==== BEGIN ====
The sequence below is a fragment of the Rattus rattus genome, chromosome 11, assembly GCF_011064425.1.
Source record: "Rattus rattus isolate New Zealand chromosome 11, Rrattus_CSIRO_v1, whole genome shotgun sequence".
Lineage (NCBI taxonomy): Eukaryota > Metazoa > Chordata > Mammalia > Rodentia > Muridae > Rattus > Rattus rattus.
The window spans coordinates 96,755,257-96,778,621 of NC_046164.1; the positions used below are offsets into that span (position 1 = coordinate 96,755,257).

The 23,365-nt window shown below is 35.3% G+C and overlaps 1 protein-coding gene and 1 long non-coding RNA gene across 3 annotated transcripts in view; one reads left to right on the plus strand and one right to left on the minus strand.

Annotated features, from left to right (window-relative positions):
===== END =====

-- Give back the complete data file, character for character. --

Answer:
The sequence below is a fragment of the Rattus rattus genome, chromosome 11, assembly GCF_011064425.1.
Source record: "Rattus rattus isolate New Zealand chromosome 11, Rrattus_CSIRO_v1, whole genome shotgun sequence".
Lineage (NCBI taxonomy): Eukaryota > Metazoa > Chordata > Mammalia > Rodentia > Muridae > Rattus > Rattus rattus.
The window spans coordinates 96,755,257-96,778,621 of NC_046164.1; the positions used below are offsets into that span (position 1 = coordinate 96,755,257).

The 23,365-nt window shown below is 35.3% G+C and overlaps 1 protein-coding gene and 1 long non-coding RNA gene across 3 annotated transcripts in view; one reads left to right on the plus strand and one right to left on the minus strand.

Annotated features, from left to right (window-relative positions):